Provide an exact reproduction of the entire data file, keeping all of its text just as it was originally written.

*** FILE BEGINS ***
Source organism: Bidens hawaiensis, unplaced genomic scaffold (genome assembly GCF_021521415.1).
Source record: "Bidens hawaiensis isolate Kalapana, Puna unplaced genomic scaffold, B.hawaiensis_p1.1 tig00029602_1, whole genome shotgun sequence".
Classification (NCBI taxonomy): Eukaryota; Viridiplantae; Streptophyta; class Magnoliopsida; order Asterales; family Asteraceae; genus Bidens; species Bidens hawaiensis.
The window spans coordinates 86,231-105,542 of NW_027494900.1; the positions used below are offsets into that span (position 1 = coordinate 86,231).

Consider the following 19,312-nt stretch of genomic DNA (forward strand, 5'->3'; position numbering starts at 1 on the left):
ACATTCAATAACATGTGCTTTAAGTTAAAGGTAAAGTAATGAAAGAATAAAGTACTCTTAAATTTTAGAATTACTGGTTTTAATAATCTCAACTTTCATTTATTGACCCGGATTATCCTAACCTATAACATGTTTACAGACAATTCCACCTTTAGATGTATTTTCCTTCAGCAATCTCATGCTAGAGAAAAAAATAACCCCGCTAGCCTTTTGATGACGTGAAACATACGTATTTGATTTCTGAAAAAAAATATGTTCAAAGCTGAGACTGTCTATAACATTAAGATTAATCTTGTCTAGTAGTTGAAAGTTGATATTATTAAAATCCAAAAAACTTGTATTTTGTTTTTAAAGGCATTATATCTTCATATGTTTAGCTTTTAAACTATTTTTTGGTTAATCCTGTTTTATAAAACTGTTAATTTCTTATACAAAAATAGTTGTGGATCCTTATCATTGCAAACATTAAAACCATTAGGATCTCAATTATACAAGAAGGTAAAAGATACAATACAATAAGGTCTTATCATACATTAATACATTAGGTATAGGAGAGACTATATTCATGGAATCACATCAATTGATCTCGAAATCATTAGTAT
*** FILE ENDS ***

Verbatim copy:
Source organism: Bidens hawaiensis, unplaced genomic scaffold (genome assembly GCF_021521415.1).
Source record: "Bidens hawaiensis isolate Kalapana, Puna unplaced genomic scaffold, B.hawaiensis_p1.1 tig00029602_1, whole genome shotgun sequence".
Classification (NCBI taxonomy): Eukaryota; Viridiplantae; Streptophyta; class Magnoliopsida; order Asterales; family Asteraceae; genus Bidens; species Bidens hawaiensis.
The window spans coordinates 86,231-105,542 of NW_027494900.1; the positions used below are offsets into that span (position 1 = coordinate 86,231).

Consider the following 19,312-nt stretch of genomic DNA (forward strand, 5'->3'; position numbering starts at 1 on the left):
ACATTCAATAACATGTGCTTTAAGTTAAAGGTAAAGTAATGAAAGAATAAAGTACTCTTAAATTTTAGAATTACTGGTTTTAATAATCTCAACTTTCATTTATTGACCCGGATTATCCTAACCTATAACATGTTTACAGACAATTCCACCTTTAGATGTATTTTCCTTCAGCAATCTCATGCTAGAGAAAAAAATAACCCCGCTAGCCTTTTGATGACGTGAAACATACGTATTTGATTTCTGAAAAAAAATATGTTCAAAGCTGAGACTGTCTATAACATTAAGATTAATCTTGTCTAGTAGTTGAAAGTTGATATTATTAAAATCCAAAAAACTTGTATTTTGTTTTTAAAGGCATTATATCTTCATATGTTTAGCTTTTAAACTATTTTTTGGTTAATCCTGTTTTATAAAACTGTTAATTTCTTATACAAAAATAGTTGTGGATCCTTATCATTGCAAACATTAAAACCATTAGGATCTCAATTATACAAGAAGGTAAAAGATACAATACAATAAGGTCTTATCATACATTAATACATTAGGTATAGGAGAGACTATATTCATGGAATCACATCAATTGATCTCGAAATCATTAGTAT